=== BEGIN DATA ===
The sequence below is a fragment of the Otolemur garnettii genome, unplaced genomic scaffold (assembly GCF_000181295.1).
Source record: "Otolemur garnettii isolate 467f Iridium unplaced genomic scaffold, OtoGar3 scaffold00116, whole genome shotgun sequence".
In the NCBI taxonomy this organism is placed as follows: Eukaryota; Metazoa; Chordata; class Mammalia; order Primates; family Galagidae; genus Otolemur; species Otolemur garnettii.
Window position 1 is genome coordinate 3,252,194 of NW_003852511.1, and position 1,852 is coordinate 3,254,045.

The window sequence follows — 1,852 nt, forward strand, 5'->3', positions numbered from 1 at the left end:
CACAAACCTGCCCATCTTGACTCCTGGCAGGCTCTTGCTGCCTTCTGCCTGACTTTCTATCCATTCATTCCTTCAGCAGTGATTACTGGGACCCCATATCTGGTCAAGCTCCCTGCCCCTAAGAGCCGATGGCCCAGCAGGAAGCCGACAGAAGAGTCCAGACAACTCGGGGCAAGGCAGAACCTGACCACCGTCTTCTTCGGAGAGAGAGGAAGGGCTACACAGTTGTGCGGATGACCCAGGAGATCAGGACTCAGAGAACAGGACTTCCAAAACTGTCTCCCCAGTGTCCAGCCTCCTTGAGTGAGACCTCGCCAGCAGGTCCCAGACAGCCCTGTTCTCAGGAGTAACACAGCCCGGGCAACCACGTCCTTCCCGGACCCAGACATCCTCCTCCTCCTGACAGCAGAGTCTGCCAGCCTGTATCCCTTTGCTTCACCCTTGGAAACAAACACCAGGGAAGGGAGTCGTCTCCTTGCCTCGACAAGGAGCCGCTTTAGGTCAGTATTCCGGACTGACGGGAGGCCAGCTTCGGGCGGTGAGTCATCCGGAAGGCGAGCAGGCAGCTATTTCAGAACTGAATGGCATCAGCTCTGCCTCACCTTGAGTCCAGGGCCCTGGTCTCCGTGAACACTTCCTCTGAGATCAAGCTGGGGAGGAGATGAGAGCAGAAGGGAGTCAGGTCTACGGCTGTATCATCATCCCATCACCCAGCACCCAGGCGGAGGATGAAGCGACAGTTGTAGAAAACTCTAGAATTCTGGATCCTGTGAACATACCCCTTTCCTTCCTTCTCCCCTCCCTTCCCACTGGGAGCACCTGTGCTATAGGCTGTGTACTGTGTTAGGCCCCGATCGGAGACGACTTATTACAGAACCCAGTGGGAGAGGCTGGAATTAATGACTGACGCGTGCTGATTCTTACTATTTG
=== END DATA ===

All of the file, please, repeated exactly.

The sequence below is a fragment of the Otolemur garnettii genome, unplaced genomic scaffold (assembly GCF_000181295.1).
Source record: "Otolemur garnettii isolate 467f Iridium unplaced genomic scaffold, OtoGar3 scaffold00116, whole genome shotgun sequence".
In the NCBI taxonomy this organism is placed as follows: Eukaryota; Metazoa; Chordata; class Mammalia; order Primates; family Galagidae; genus Otolemur; species Otolemur garnettii.
Window position 1 is genome coordinate 3,252,194 of NW_003852511.1, and position 1,852 is coordinate 3,254,045.

The window sequence follows — 1,852 nt, forward strand, 5'->3', positions numbered from 1 at the left end:
CACAAACCTGCCCATCTTGACTCCTGGCAGGCTCTTGCTGCCTTCTGCCTGACTTTCTATCCATTCATTCCTTCAGCAGTGATTACTGGGACCCCATATCTGGTCAAGCTCCCTGCCCCTAAGAGCCGATGGCCCAGCAGGAAGCCGACAGAAGAGTCCAGACAACTCGGGGCAAGGCAGAACCTGACCACCGTCTTCTTCGGAGAGAGAGGAAGGGCTACACAGTTGTGCGGATGACCCAGGAGATCAGGACTCAGAGAACAGGACTTCCAAAACTGTCTCCCCAGTGTCCAGCCTCCTTGAGTGAGACCTCGCCAGCAGGTCCCAGACAGCCCTGTTCTCAGGAGTAACACAGCCCGGGCAACCACGTCCTTCCCGGACCCAGACATCCTCCTCCTCCTGACAGCAGAGTCTGCCAGCCTGTATCCCTTTGCTTCACCCTTGGAAACAAACACCAGGGAAGGGAGTCGTCTCCTTGCCTCGACAAGGAGCCGCTTTAGGTCAGTATTCCGGACTGACGGGAGGCCAGCTTCGGGCGGTGAGTCATCCGGAAGGCGAGCAGGCAGCTATTTCAGAACTGAATGGCATCAGCTCTGCCTCACCTTGAGTCCAGGGCCCTGGTCTCCGTGAACACTTCCTCTGAGATCAAGCTGGGGAGGAGATGAGAGCAGAAGGGAGTCAGGTCTACGGCTGTATCATCATCCCATCACCCAGCACCCAGGCGGAGGATGAAGCGACAGTTGTAGAAAACTCTAGAATTCTGGATCCTGTGAACATACCCCTTTCCTTCCTTCTCCCCTCCCTTCCCACTGGGAGCACCTGTGCTATAGGCTGTGTACTGTGTTAGGCCCCGATCGGAGACGACTTATTACAGAACCCAGTGGGAGAGGCTGGAATTAATGACTGACGCGTGCTGATTCTTACTATTTG